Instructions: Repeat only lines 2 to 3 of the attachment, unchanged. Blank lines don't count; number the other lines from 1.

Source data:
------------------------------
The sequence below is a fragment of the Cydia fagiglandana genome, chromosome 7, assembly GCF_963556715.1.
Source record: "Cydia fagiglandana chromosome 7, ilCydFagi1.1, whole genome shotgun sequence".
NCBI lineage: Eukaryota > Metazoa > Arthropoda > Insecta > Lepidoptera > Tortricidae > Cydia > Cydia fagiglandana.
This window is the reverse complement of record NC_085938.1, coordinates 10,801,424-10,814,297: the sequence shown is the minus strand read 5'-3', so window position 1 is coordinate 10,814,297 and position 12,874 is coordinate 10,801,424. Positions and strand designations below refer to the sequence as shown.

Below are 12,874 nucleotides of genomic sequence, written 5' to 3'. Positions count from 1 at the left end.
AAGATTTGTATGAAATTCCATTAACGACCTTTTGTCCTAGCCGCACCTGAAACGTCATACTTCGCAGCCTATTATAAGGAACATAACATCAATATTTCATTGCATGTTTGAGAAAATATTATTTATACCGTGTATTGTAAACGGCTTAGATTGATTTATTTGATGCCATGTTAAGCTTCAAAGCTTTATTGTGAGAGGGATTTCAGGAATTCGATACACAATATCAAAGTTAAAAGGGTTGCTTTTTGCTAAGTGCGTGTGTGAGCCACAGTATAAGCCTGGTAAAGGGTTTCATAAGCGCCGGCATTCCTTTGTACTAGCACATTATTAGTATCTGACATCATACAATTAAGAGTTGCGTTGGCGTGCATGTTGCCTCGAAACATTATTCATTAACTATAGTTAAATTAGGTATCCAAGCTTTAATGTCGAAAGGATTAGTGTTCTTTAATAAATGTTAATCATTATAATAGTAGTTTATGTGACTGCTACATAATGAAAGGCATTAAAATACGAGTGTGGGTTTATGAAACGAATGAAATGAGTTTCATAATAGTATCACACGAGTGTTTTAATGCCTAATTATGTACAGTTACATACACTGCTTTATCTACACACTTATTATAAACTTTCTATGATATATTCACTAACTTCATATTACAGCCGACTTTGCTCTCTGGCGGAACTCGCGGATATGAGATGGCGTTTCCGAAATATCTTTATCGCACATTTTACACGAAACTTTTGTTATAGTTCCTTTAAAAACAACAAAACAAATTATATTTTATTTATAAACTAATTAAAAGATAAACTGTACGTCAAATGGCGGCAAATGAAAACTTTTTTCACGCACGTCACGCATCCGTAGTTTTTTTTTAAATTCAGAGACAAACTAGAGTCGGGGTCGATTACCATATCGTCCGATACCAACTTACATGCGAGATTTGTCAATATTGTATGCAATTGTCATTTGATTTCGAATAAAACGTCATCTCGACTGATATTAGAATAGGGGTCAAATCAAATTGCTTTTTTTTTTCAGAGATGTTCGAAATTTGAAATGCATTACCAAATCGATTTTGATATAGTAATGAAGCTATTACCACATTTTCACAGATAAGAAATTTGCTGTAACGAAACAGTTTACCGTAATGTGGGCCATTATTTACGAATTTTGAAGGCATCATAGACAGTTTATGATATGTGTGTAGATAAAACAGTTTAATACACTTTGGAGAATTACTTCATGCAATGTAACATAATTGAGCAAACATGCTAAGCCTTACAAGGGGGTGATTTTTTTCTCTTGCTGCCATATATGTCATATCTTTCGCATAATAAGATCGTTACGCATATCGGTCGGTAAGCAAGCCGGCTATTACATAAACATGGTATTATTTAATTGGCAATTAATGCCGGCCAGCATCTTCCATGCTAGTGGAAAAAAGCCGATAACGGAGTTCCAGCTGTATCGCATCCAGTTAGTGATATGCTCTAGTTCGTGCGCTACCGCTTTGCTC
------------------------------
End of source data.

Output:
Source record: "Cydia fagiglandana chromosome 7, ilCydFagi1.1, whole genome shotgun sequence".
NCBI lineage: Eukaryota > Metazoa > Arthropoda > Insecta > Lepidoptera > Tortricidae > Cydia > Cydia fagiglandana.